Article Text

Download PDFPDF
Epistemic problems with mental health legislation in the doctor–patient relationship


Mental health legislation that requires patients to accept ‘care’ has come under increasing scrutiny, prompted primarily by a human rights ethic. Epistemic issues in mental health have received some attention, however, less attention has been paid to the possible epistemic problems of mental health legislation existing. In this manuscript, we examine the epistemic problems that arise from the presence of such legislation, both for patients without a prior experience of being detained under such legislation and for those with this experience. We also examine how the doctor is legally obligated to compound the epistemic problems by the knowledge they prioritise and the failure to generate new knowledge. Specifically, we describe the problems of testimonial epistemic injustice, epistemic silencing, and epistemic smothering, and address the possible justification provided by epistemic paternalism. We suggest that there is no reasonable epistemic justification for mental health legislation that creates an environment that fundamentally unbalances the doctor–patient relationship. Significant positive reasons to counterbalance this are needed to justify the continuation of such legislation.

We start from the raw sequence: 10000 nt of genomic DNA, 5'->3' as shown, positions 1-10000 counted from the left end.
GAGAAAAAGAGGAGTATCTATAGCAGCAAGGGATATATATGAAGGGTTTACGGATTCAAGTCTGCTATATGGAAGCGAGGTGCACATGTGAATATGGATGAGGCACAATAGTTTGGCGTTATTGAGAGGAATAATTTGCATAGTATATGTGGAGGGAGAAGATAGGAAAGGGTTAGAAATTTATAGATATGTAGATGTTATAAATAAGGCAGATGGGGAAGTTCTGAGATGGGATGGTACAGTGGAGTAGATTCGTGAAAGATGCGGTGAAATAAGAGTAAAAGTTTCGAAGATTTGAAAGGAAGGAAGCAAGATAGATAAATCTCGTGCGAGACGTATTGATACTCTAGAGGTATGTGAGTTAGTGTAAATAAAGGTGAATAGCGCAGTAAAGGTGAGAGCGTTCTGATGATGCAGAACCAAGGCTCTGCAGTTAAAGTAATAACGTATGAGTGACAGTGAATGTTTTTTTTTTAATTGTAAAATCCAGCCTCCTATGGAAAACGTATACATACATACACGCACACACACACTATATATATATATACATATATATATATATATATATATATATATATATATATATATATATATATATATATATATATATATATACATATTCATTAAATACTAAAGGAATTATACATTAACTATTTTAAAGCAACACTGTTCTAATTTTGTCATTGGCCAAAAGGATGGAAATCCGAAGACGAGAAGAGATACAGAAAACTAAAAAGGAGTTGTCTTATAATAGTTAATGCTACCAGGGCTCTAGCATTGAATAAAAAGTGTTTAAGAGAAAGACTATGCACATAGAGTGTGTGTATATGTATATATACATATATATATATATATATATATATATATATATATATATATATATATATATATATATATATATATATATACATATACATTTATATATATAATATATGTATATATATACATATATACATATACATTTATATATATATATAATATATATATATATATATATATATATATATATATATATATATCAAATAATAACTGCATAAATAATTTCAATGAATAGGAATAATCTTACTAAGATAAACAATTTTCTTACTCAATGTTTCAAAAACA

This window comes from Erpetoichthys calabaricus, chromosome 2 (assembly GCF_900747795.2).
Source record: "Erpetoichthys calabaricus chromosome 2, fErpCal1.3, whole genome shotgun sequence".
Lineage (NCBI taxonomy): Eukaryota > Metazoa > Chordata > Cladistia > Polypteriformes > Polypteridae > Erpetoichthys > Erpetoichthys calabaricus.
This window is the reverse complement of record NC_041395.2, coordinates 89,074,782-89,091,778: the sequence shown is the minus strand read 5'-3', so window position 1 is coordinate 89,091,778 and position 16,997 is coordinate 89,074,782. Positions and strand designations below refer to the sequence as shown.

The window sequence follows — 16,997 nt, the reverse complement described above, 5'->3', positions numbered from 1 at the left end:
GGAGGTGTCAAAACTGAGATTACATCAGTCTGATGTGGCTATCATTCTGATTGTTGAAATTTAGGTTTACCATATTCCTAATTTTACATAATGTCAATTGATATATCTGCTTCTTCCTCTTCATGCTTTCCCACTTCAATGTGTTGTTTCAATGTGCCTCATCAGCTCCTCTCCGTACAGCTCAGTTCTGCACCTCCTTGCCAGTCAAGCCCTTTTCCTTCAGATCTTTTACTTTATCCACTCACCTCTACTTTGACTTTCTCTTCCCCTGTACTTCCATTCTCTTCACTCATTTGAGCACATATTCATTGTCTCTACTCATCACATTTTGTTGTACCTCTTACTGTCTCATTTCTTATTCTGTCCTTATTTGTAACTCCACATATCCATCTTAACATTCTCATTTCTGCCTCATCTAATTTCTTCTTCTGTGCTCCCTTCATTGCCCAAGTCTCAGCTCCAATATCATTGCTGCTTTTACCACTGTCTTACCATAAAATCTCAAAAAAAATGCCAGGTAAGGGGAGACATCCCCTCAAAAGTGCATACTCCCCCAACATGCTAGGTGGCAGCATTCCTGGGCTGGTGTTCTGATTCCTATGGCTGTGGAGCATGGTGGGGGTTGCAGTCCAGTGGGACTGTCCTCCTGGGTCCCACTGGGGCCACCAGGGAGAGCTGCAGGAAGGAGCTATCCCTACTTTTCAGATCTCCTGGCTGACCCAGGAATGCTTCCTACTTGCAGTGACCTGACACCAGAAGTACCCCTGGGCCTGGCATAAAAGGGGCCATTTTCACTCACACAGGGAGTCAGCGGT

• Coercion
  • Ethics
  • Legislation
  • Mental Health
  • Psychiatry

Data availability statement

No data are available. No data are used.

Statistics from

Request Permissions

If you wish to reuse any or all of this article please use the link below which will take you to the Copyright Clearance Center’s RightsLink service. You will be able to get a quick price and instant permission to reuse the content in many different ways.